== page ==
Congratulations. You have written your manuscript (or article) and have found an editor. This is an exciting process as you become closer to having your work in the hands of readers. However, let us keep first things first. Here’s a quick list of how to prepare for this next stage in your writing journey.

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Make sure you’ve proofread your writing at least once

Now before you tell me I am contradicting myself, because I warned against being your own editor, hear me out. Before sending your rough draft to any editor make sure you have read it at least once thoroughly and checked for errors. While we can never catch all the mistakes in our writing, there are typos we can correct on our own.

This will show your editor you care about your work more when she (or he) does not have to correct simple errors they know you could have caught on your own. (And yes, we always know if you have proofread or not.)

Secondly, it may save you money. If you are paying your editor by the hour, not having them correct mistakes you could have done yourself saves them time in editing — which for you — means more money in your wallet.

Let your editor be your editor

You hired the person to edit your work. Allow them to do their job. A good editor will not only correct your punctuation and grammar, but suggest to you how to make your manuscript read better. She may move around sentences, or take out a complete paragraph that does not add to your piece. He may even help you rework your lede, or recommend you change it altogether.

Remember, your editor is here to make your work read its best. While it is your writing, your editor cares just as much about your piece as you do. It’s also a reflection of them and they are here to help you. It can be tough seeing all the red cross-outs. You may have been attached to a certain line or word in a sentence. However, if it does not make sense to your editor chances are it won’t make sense to your readers. Be flexible during the editorial process and you’ll be pleasantly surprised with the end result.

Your editor is not your co-author

While your editor will rewrite a sentence and correct what is wrong or missing, he is not responsible for rewriting chapters, or even portions of chapters of your book. An editor is here to correct your writing, not be the author of it.

Don’t get upset when your editor returns your manuscript with “homework” for you to do. It is their responsibility to correct what is wrong, but it is your obligation to make the changes necessary.

Editing is an art of patience

You did not write your manuscript in a day so be understanding that editing takes time. While you have provided your editor with the “bones” and they are only improving upon the foundation you have already laid, it still takes long hours do.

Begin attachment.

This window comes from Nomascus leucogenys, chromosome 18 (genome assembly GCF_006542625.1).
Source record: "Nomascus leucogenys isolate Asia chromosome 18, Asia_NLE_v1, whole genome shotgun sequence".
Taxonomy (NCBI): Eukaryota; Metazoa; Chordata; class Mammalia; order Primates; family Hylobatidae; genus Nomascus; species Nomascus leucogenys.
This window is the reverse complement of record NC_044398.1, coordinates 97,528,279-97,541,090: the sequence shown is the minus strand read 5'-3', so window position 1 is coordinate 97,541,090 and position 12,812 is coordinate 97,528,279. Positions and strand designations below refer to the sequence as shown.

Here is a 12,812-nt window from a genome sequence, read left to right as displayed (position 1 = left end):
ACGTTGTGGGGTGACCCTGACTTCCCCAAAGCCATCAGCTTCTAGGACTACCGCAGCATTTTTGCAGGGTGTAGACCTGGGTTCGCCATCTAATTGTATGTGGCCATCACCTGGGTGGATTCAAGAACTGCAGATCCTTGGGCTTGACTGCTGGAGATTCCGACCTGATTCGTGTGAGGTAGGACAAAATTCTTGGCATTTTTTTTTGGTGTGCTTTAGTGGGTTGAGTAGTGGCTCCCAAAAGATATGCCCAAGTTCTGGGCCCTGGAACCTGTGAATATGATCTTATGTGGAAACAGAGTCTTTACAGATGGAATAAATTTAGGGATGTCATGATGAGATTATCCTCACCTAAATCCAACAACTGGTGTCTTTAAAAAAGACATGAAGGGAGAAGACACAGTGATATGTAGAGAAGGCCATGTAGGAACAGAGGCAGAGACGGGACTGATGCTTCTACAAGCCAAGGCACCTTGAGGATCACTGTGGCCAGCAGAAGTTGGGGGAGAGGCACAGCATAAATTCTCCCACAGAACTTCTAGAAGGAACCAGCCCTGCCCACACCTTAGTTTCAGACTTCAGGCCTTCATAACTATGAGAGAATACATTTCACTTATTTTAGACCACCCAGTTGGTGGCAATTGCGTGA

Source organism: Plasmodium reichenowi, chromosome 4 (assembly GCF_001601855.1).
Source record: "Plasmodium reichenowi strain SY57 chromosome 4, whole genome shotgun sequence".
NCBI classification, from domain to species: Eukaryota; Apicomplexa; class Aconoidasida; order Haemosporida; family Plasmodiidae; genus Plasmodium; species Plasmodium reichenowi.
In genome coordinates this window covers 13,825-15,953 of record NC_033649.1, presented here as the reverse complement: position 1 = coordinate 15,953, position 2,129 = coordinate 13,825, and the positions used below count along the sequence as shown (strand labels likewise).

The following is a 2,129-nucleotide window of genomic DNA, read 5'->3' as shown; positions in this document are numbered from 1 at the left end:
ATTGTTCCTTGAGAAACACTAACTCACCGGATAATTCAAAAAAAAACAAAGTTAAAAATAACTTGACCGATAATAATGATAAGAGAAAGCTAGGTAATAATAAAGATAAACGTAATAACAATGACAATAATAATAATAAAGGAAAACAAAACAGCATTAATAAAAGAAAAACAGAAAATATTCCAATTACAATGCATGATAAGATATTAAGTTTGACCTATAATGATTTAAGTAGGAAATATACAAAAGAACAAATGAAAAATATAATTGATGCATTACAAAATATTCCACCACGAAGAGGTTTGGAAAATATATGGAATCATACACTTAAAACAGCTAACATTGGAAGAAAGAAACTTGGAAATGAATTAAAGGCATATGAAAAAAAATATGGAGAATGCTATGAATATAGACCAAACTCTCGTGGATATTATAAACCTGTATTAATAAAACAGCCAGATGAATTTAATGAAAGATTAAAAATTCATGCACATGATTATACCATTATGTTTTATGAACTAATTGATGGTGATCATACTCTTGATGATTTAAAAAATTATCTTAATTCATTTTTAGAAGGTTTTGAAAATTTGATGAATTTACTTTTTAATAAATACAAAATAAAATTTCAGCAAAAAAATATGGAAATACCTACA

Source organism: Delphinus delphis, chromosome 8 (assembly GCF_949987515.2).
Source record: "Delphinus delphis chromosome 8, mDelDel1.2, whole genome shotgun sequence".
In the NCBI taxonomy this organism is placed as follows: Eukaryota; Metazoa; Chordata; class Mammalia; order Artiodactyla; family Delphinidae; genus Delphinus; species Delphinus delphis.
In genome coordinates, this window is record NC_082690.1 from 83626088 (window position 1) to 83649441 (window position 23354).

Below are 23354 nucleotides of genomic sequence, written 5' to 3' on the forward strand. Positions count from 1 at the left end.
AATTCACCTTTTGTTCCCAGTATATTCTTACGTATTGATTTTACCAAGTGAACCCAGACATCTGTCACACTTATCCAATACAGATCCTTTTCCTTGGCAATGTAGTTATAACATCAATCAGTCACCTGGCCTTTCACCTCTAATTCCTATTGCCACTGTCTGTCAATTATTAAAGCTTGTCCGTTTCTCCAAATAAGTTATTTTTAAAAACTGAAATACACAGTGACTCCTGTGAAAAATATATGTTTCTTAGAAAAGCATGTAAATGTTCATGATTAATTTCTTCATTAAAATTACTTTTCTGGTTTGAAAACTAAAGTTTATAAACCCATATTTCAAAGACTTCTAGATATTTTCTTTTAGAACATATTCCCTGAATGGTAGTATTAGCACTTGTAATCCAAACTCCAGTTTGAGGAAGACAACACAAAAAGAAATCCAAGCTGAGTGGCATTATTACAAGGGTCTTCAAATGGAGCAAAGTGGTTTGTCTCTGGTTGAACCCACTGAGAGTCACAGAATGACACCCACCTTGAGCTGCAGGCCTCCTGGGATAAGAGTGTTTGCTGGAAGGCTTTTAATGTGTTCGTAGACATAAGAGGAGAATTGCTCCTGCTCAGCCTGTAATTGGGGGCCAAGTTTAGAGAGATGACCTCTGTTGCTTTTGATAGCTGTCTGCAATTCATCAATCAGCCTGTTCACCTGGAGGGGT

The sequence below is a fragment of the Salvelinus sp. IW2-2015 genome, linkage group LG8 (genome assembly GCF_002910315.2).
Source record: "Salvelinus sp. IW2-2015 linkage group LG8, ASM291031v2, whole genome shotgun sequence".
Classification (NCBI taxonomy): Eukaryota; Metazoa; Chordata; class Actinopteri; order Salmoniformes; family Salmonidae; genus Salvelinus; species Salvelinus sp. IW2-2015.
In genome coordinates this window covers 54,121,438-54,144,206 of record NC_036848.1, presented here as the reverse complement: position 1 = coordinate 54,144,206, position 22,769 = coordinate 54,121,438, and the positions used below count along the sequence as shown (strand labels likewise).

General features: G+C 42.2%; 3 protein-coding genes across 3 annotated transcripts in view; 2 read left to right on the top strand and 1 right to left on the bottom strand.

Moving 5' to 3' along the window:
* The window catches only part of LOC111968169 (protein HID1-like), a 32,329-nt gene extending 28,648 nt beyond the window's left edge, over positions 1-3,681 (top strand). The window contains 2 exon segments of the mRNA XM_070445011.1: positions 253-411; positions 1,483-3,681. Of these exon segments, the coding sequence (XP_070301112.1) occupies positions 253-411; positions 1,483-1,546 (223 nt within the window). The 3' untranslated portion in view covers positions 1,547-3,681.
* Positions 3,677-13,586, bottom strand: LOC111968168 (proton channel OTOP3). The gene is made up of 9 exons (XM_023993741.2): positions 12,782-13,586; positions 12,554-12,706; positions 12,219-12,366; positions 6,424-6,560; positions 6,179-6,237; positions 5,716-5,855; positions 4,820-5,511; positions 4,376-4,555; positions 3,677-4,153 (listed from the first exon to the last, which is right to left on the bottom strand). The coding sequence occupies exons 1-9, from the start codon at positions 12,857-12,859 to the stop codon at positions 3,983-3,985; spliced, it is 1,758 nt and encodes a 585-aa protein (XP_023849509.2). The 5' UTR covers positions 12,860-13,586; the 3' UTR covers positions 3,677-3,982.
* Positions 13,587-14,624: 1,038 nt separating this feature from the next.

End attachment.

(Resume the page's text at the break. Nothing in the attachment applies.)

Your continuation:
Have patience with your editor and do not become frustrated when they don’t have your work edited at a snap of a finger. However, if they take too long or lack in communication you may need to address your concerns accordingly.

You have the final say so

Regardless of what an editor may recommend you change or delete, your manuscript will always be yours. If you aren’t happy with a revision they have provided you do not have to keep it. While an editor usually knows what is best for your future publication, it will forever be a product of what you envisioned. Don’t be afraid to tell your editor, “thanks, but no thanks” if you truly desire to keep something the way it is. Yet, I do recommend first discussing this with your editor and perhaps the two of you can work together in producing what suits you two best.

 

Happy editing!

 

Why Even Good Writers Need Editors

You can be a writer and an editor. You just can’t be both for yourself.

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It’s hard to catch your own mistakes. You know how your work is supposed to sound, read, and what emotions you want it to capture. So when you go to edit yourself you still have all these things in mind. You’re too attached to your work and aren’t able to look at it with a different set of eyes.

Who could use an editor?

Everyone: bloggers, journalists, students, authors — both those traditionally published and self-published — technical writers, and the like.

Newspapers and magazines have editors for their writers, and so do all major publishing houses.

Editors save you the embarrassment.

No one likes to make mistakes especially when there are a lot of people looking. If you’re seeking to get your manuscript into the hands of thousands, or even just a few hundreds of readers having an editor will benefit you. Your editor will catch all those grammar mistakes you didn’t realize you made because you were too focused on writing a great plot, and check for clarity to ensure your message is understood well. A good editor will suggest to you how you can strengthen a sentence by omitting a word, and even assist you in using all of your punctuation correctly.

The worse feeling an author can have is to finally have their book in front of readers and realize they made errors in their writing after its too late to fix them. I am sure your readers will appreciate having a writer who not only cares to tell a good story, but also takes time to ensure it’s delivered correctly.

I’ve read way too many reviews on Amazon.com from readers who have bought self-published books only to say the message was good, but the writer should have invested in a proofreader.

Personally, poor writing and a lack of editing will discourage me from further purchasing an author’s books. If a writer could not invest in their book to present it correctly, why should I invest in it and read through the errors?

With all of this in mind, I encourage you to have someone edit your work. It’ll help you become a better writer as you learn to correct your “writing slip-ups,” and gain respect from your future readers.

As a side note: if you are in need of an editor, or proofreader, please contact me via my contact tab. I am accepting submissions.